European stock markets ended the day roughly where they began as investors balanced news of unexpected banking losses at Credit Suisse (NYSE:CS) against better results from Barclays (NYSE:BCS).
The UK bank, which avoided nasty shocks on credit market exposure, helped the European banking sector overcome early weakness following large writedowns from Credit Suisse.
The Swiss bank wrote down the value of asset-backed investments by $2.85bn, which it said would erase $1bn from its first-quarter net income.
CS Group had been seen as one of the few to escape the worst of the subprime mess.
Credit Suisse shares fell 6.6 per cent to SFr53.
Still, the FTSE Eurofirst 300 proved resilient, buoyed by a positive open in the US after Wal-Mart posted better than expected results. The index closed up 0.2 per cent at 1,337.54, overturning earlier losses of more than 1 per cent.
Frankfurt's Xetra Dax was up 0.5 per cent at 7,002.29 and the CAC 40 in Paris climbed 0.5 per cent to 4,885.83.
CNP Assurances, the French insurer, rose 6.8 per cent to EU73.31 on speculation that its state-owned controlling shareholders were considering full privatisation of the company.
Les Echos, the French business paper, reported that a number of companies including French insurer AXA and Italy's Generali were looking at CNP.
Outside the financial sector, Norwegian aluminium producer Norsk Hydro (NYSE:NHY) fell 4.7 per cent to NKr71 after missing forecasts with its fourth quarter operating profit and warning of supply disruptions in the first half of 2008.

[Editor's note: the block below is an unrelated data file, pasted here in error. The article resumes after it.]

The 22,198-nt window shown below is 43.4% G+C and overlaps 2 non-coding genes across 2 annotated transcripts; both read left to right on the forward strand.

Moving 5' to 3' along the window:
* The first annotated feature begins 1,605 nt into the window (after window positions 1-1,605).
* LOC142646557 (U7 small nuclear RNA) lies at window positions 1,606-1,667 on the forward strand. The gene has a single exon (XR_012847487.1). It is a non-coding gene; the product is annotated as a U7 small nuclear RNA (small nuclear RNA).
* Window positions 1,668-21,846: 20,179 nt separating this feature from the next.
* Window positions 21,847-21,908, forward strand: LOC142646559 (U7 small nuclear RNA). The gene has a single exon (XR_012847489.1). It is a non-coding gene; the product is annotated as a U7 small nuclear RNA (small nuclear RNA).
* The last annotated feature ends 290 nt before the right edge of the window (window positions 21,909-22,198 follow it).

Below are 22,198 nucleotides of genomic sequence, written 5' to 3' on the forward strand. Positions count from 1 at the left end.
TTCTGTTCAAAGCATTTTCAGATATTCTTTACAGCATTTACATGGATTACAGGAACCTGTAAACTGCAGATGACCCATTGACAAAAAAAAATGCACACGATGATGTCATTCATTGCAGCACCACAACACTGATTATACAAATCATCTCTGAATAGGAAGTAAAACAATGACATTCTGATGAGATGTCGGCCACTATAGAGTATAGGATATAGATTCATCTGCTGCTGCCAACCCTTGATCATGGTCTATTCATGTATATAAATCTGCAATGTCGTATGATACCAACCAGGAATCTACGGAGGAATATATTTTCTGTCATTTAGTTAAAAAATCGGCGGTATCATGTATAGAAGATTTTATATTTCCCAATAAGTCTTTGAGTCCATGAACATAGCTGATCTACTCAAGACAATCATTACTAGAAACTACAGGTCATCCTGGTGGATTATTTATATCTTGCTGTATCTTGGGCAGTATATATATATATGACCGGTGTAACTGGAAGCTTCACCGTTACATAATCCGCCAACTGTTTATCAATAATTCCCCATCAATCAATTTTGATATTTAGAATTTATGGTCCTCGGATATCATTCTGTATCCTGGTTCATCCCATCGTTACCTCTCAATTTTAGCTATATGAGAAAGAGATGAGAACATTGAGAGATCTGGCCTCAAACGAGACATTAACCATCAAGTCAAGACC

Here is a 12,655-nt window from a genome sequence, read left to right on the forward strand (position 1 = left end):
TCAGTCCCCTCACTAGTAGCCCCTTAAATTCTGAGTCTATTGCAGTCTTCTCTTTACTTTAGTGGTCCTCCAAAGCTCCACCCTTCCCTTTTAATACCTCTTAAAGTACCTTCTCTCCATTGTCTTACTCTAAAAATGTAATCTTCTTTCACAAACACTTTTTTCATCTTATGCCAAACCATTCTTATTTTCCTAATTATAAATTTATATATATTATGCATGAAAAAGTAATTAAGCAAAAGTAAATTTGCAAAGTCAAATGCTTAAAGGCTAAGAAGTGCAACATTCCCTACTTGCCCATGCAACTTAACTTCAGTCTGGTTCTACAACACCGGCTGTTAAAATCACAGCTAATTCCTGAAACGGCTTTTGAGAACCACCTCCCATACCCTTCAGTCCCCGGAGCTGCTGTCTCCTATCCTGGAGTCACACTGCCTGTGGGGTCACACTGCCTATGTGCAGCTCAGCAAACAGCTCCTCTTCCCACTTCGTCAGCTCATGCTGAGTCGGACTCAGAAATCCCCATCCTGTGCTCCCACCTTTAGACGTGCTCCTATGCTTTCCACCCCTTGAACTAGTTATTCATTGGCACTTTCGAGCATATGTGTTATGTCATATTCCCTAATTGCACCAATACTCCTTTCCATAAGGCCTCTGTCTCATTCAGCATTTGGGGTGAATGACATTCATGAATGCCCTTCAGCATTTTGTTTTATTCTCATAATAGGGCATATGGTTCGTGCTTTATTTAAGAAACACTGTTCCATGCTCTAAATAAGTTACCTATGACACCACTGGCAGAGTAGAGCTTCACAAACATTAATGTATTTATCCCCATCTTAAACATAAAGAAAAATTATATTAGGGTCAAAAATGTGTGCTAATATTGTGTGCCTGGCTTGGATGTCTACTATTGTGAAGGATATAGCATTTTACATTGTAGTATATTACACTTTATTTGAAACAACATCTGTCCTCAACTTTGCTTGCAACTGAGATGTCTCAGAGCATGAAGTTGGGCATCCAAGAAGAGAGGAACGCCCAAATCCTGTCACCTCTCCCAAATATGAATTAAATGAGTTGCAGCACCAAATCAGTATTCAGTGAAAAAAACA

Verbund shares rose 7.15 per cent to EU49 after Merrill Lynch added the Austrian company to a "most preferred" list of utilities. Merrill said 2008 could be a "bumper year" for Verbund as global coal prices, which have surged in recent weeks, could push up power prices.
EADS shares rose 4 per cent to EU17.75 as its airplane making unit, Airbus, said Korean Air had ordered three more A380s in addition to the five it ordered in 2003.
Reports that Air France-KLM wants to buy 100 per cent of Alitalia, drove Air France's share prices up 3.2 per cent to EU18.63. The company is ready to inject EU3bn into the Italian carrier over six years, the vice-chairman of Air France said.
Elsewhere, German consumer-facing retail companies took hits. Morgan Stanley downgraded Metro, one of Germany's biggest retailers, from "equal-weight" to "underweight".
Morgan Stanley said Metro's consumer electronics chain was vulnerable to the weakening economic and product cycles.
Metro shares fell 2.5 per cent to EU55.97.
Henkel, whose businesses include cosmetics and toiletries, also fell 2.4 per cent to EU27.86 on concerns that the company could undertake an equity issue as part of its purchase of businesses from Akzo Nobel.
Merck, the pharmaceuticals and chemicals company, fell 1.8 per cent to EU81.98 after UniCredit cut its price target from EU107 to EU94.
On Monday Merck missed fourth quarter operating profits expectations and noted margins in its liquid crystals business would decline.
Norway's Renewable Energy Corporation, a maker of silicon materials used in solar energy, continued its advance, rising 6 per cent to NKr151.75 in spite of a headwind of analyst downgrades.
Credit Suisse cut its price target from NKr173 to NKr168 while Morgan Stanley downgraded the company from "equal-weight" to "underweight".